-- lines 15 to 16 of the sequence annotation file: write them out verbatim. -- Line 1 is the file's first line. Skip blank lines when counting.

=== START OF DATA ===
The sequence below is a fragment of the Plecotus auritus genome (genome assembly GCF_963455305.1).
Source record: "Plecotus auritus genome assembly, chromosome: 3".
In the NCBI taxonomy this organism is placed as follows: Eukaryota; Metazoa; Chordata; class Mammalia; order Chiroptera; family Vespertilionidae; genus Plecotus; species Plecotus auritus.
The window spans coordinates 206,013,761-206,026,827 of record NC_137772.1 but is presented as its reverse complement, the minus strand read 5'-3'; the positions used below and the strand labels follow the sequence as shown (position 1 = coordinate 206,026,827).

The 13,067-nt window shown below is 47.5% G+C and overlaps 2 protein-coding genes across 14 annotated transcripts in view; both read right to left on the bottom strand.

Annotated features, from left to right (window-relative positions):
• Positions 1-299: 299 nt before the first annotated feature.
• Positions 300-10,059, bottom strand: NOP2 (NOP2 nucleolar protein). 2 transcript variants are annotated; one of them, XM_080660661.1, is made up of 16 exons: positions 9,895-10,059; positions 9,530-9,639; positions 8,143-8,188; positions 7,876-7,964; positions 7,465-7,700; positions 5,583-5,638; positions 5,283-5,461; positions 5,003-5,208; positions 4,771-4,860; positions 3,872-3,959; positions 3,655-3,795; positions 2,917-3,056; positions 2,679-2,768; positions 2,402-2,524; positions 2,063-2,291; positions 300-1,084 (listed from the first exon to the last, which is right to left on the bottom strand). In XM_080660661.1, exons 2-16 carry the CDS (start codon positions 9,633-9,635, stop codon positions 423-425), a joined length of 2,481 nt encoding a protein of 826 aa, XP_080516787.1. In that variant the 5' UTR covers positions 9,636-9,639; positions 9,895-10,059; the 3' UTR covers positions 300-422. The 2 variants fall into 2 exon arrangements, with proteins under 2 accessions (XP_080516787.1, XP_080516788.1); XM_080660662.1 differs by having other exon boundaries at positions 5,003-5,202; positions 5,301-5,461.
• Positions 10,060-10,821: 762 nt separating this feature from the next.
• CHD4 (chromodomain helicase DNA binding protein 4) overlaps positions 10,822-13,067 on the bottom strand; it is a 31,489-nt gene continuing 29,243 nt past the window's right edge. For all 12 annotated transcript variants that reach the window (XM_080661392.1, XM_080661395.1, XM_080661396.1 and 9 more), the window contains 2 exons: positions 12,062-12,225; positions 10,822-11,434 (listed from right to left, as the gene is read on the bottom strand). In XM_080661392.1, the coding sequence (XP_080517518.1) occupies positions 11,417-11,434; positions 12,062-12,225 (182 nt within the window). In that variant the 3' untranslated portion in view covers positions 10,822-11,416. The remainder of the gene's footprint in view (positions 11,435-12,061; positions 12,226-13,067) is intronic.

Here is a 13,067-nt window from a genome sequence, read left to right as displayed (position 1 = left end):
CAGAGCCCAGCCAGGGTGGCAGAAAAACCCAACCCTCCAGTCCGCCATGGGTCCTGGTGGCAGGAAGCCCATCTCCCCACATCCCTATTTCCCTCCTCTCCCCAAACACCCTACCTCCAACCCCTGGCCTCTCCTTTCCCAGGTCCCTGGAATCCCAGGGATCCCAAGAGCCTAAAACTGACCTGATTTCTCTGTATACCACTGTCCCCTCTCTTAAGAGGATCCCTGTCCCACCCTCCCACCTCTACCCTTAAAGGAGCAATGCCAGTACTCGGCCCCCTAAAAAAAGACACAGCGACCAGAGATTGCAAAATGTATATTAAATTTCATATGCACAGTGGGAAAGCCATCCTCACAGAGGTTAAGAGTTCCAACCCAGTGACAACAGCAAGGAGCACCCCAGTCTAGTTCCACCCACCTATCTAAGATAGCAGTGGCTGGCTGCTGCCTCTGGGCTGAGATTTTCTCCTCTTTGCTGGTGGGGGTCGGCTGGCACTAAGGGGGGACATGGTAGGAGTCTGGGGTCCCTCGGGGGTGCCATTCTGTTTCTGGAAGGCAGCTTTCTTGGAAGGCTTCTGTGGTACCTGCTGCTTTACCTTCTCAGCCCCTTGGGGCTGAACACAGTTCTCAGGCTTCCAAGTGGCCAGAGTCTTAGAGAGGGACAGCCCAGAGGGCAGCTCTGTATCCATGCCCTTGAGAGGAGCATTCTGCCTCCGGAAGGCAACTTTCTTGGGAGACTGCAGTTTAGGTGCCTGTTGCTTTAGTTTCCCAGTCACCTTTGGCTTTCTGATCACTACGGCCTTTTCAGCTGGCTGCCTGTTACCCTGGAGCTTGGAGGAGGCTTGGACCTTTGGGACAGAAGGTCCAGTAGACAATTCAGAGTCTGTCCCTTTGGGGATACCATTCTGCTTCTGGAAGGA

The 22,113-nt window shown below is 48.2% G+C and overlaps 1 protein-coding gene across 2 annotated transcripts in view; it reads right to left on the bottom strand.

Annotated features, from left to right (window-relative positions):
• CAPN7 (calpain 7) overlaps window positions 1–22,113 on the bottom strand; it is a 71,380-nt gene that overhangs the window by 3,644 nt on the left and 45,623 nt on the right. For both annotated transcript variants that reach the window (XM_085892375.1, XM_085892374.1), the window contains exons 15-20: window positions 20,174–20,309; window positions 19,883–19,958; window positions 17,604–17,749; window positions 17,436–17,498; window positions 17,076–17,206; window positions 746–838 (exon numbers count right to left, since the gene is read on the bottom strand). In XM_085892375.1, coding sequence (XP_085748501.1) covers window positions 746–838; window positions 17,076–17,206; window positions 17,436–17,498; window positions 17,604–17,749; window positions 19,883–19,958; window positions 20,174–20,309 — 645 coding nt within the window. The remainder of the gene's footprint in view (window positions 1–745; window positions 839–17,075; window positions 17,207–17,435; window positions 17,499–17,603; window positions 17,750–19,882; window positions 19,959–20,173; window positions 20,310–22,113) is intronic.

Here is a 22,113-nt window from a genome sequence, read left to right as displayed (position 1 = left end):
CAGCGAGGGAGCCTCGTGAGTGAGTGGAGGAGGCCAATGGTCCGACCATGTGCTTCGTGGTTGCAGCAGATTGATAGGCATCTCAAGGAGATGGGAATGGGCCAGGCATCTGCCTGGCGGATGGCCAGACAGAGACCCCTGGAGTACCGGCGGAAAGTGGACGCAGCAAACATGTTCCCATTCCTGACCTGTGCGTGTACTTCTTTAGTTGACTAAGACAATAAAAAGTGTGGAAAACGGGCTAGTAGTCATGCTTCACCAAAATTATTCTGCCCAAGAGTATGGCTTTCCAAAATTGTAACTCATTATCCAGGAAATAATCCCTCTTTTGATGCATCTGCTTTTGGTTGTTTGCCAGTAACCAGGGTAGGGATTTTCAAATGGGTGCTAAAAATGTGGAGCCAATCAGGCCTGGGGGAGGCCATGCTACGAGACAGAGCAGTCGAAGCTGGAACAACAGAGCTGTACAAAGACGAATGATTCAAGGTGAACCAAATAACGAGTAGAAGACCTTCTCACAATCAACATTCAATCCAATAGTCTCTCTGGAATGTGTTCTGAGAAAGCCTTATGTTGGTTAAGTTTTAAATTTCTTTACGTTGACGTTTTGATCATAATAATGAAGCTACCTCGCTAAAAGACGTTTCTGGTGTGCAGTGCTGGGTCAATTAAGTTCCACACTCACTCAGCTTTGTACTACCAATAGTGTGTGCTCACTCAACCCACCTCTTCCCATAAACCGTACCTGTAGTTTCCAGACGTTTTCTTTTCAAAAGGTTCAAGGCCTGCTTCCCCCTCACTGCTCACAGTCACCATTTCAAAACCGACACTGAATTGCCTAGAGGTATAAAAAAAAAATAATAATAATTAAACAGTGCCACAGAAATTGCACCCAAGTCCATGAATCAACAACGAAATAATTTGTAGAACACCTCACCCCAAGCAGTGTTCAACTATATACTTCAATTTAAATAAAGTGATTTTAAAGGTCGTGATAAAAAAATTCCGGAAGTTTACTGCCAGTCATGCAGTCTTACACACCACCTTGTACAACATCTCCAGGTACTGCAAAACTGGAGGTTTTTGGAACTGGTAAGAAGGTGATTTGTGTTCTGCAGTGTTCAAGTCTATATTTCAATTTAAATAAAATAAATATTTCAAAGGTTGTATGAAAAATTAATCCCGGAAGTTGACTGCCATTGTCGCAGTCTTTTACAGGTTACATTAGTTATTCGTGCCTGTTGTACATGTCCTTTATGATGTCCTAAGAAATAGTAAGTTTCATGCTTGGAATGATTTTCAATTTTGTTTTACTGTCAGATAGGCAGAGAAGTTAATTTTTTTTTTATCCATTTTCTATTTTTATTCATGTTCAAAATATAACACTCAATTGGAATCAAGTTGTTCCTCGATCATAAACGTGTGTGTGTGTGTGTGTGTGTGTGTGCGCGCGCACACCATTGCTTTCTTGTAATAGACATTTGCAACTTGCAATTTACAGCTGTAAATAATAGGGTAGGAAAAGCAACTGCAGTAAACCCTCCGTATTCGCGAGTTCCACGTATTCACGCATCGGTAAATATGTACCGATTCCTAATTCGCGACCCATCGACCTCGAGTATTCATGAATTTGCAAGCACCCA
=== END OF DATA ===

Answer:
• CAPN7 (calpain 7) overlaps window positions 1–22,113 on the bottom strand; it is a 71,380-nt gene that overhangs the window by 3,644 nt on the left and 45,623 nt on the right. For both annotated transcript variants that reach the window (XM_085892375.1, XM_085892374.1), the window contains exons 15-20: window positions 20,174–20,309; window positions 19,883–19,958; window positions 17,604–17,749; window positions 17,436–17,498; window positions 17,076–17,206; window positions 746–838 (exon numbers count right to left, since the gene is read on the bottom strand). In XM_085892375.1, coding sequence (XP_085748501.1) covers window positions 746–838; window positions 17,076–17,206; window positions 17,436–17,498; window positions 17,604–17,749; window positions 19,883–19,958; window positions 20,174–20,309 — 645 coding nt within the window. The remainder of the gene's footprint in view (window positions 1–745; window positions 839–17,075; window positions 17,207–17,435; window positions 17,499–17,603; window positions 17,750–19,882; window positions 19,959–20,173; window positions 20,310–22,113) is intronic.

Here is a 22,113-nt window from a genome sequence, read left to right as displayed (position 1 = left end):